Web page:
(Klefbom photo by Rob Ferguson, Chase photo by Lisa McRitche. All rights reserved).

WHAT DOES IT ALL MEAN?

The Stu MacGregor draft era (2008 and counting) has taken a lot of heat for not delivering on picks beyond #1 overall selections (Jordan Eberle gets forgotten about during the discussion). However, there’s a long and impressive list of players who look like they’re on their way. 2009 (Lander), 2010 (Pitlick, Marincin) and 2011 (Klefbom, Musil, Simpson, Gernat) have some nice arrows and at some point will break through.

The question: does it happen for any of them this season?

  • Quicksilver ballet

    Can’t help but feel the Oilers would be much better off with Krueger working with Eakins. They’re sure paying for that lack of experience in the opening month of this season. Eakins, Krueger and Acton only.

    PP and PK haven’t been the same.

    • Rob...

      Eakins doesn’t strike me as the sort of boss that would tolerate lots of talking just for the sake of talking. I’d bet he’d be ready to fire Krueger’s arse within a week.

  • vetinari

    @Zipdot – so….. should we be calling someone with access to white, buckled jackets and butterfly nets to pay NAS a visit in the near future?

    As for the future prospects, the well is primed and hopefully one to two new faces will be able to help fill our lineup out each fall.

    As for Krueger versus Eakins, that’s a hard call. I was thinking about how much different this year have started out if we kept Krueger and hired Eakins or someone else as his “Associate Coach”. Somewhere, we either have to find players to play effectively in the coach’s system or go the other route and have coach’s adapt their systems to the players that we actually have. In other words, if we have a bunch of smurfs in our top 9, move to a positional defensive system rather than a hard, physical forecheck that is unlikely to generate turnovers anyways.

    • Joy S. Lee

      I think I disagree with the systems analysis, based on the hard forecheck being dependent on size only. Speed can be a considerable factor in a forecheck, and might even generate higher quality turnovers as a rule, plus your players are moving, well, fast at the time of the turnover, so the opponent has less chance to react if it works. I personally believe that a well-executed speed forecheck, for lack of a better term, can dominate games, if a team gets good at it.

      If you need an example, well, let’s refer back to the earlier dissertation given by NAS, and you’ll clearly see that the thrice-grilled chicken dinner forecheck assault is defined by the presence of guacamole dip in the pre-game snack, meaning players must fire on all cylinders, together, united in the burning echoes of the annals (or is it anals?) of Stanley Cup lore. See? I was right about the speed forecheck!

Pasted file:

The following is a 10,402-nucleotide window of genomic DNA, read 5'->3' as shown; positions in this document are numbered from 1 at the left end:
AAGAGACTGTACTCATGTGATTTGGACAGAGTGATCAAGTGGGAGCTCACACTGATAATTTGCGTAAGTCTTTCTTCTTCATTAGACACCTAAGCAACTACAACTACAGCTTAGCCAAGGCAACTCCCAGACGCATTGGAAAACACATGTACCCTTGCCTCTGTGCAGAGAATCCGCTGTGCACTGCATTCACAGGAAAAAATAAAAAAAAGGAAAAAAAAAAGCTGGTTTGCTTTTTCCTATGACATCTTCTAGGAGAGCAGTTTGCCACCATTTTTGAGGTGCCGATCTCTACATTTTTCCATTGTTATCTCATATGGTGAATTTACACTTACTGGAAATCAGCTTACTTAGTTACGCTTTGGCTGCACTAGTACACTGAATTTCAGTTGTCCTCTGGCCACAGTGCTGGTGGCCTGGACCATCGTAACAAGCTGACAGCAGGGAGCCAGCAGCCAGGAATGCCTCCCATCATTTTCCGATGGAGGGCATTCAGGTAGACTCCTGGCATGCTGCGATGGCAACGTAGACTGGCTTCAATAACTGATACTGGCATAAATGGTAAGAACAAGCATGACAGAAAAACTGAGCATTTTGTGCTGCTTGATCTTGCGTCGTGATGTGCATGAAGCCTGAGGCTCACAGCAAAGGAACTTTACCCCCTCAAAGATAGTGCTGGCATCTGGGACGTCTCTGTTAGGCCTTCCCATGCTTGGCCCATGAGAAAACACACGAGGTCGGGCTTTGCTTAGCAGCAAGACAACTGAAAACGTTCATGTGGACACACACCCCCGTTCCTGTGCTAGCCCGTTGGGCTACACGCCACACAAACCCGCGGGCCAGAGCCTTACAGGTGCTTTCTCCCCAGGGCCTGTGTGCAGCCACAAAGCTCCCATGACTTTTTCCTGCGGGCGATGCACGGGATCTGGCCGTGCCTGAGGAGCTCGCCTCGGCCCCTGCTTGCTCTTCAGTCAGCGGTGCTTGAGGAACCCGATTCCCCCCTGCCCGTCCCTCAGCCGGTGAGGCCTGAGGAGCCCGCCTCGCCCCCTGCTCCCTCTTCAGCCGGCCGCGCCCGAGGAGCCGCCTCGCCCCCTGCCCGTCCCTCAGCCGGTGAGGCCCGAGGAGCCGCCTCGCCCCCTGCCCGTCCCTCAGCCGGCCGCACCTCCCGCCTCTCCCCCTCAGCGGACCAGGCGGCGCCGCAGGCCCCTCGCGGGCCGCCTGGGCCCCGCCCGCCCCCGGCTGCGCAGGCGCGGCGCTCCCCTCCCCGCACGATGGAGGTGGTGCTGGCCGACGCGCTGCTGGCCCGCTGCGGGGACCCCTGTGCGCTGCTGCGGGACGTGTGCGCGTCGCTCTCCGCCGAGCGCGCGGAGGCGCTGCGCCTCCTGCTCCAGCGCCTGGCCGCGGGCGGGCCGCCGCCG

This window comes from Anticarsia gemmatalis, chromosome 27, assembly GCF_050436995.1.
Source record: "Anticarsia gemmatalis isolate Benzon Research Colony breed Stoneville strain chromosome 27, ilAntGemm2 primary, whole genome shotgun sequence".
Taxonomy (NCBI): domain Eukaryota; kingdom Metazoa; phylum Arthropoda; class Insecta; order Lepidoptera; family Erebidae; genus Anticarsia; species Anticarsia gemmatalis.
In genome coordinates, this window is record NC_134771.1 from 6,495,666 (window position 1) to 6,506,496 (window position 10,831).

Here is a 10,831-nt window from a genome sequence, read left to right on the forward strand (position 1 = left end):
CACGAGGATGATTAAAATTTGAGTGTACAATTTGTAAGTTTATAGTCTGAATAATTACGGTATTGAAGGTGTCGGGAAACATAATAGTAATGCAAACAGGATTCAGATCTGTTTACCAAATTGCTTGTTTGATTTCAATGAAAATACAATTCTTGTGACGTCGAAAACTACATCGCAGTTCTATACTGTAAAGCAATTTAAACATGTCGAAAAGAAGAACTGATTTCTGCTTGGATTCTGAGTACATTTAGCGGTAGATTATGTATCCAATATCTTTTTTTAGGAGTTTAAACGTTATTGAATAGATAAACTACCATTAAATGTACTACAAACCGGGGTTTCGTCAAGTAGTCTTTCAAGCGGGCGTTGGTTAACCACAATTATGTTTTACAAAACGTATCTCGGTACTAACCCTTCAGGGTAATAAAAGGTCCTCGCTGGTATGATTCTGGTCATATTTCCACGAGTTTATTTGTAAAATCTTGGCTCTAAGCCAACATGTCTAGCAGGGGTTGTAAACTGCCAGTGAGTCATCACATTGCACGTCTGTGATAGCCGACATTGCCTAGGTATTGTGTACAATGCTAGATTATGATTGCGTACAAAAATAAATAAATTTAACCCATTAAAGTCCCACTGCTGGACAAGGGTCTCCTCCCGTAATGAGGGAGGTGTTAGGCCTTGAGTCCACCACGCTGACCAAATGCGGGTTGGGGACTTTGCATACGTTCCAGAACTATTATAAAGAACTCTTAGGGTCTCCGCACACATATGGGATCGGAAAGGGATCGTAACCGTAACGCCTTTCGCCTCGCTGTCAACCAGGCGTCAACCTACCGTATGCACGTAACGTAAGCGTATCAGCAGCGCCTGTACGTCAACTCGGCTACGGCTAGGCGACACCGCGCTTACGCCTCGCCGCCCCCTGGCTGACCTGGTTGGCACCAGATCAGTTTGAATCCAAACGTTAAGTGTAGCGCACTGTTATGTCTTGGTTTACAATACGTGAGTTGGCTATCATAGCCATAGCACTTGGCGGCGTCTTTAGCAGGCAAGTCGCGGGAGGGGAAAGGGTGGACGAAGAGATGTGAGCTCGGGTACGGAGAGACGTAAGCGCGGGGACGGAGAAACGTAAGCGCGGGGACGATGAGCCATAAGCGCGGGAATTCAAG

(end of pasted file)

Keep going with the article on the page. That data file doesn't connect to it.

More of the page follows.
As for the first part, yeah, I kinda wondered the exact same thing. It’s almost more horror story than comedy, but fantasy really sums it up. Harmless, I presume, but with a sprinkle of bizarro.

  • Zipdot

    Dude, that’s just the beginning of it. It’s actually 5 forum pages long… More like 120,000 words or so, I’d estimate.

    EDIT: Just to add… He says that his system is responsible for the past two Stanley cup wins. He says he sent “data” to the Kings and the Hawks that was part of the NHS but was tailored to their style of play and they took it and won cups with it without giving him credit… Yeah…

    • cableguy - 2nd Tier Fan

      edit: just to add… next time you think about reading something by newagesys or posting it here, take a minute and hit yourself square in the bag with a sledgehammer.

      it will either knock some sense into you or it will save us the worry about you ever reproducing.

  • Zipdot

    “Time and Space—these are concepts traditional hockey has created–they are meaningless to us,we will not consider them.”

    Hehe, my favourite line.

    But seriously. This is just one post in a couple dozen that he has over there. If you think THIS is mind-numbing, imagine page 5 of the thread.

    Also, he sock puppets… I think he has at least two accounts with which he talks to himself about his system.

  • Joy S. Lee

    Guess I should have read on before posting that last reply.

    It’s actually awe-inspiring, you know, jaw-dropping kind of stuff.

    The running commentary has been fantastic, I’ve had some really great laughs about this, and was inspired to participate in the fun, myself.

    Don’t want to rain on the parade, and I’m no psychologist, so I don’t know much, but if I were in school to be one, I’d probably want to study this guy. He’s going to great, great lengths to prove he’s right. Good grief, he’s doomed. Very painful realizations to come. Seriously, if somebody knows this guy, he could probably use some help…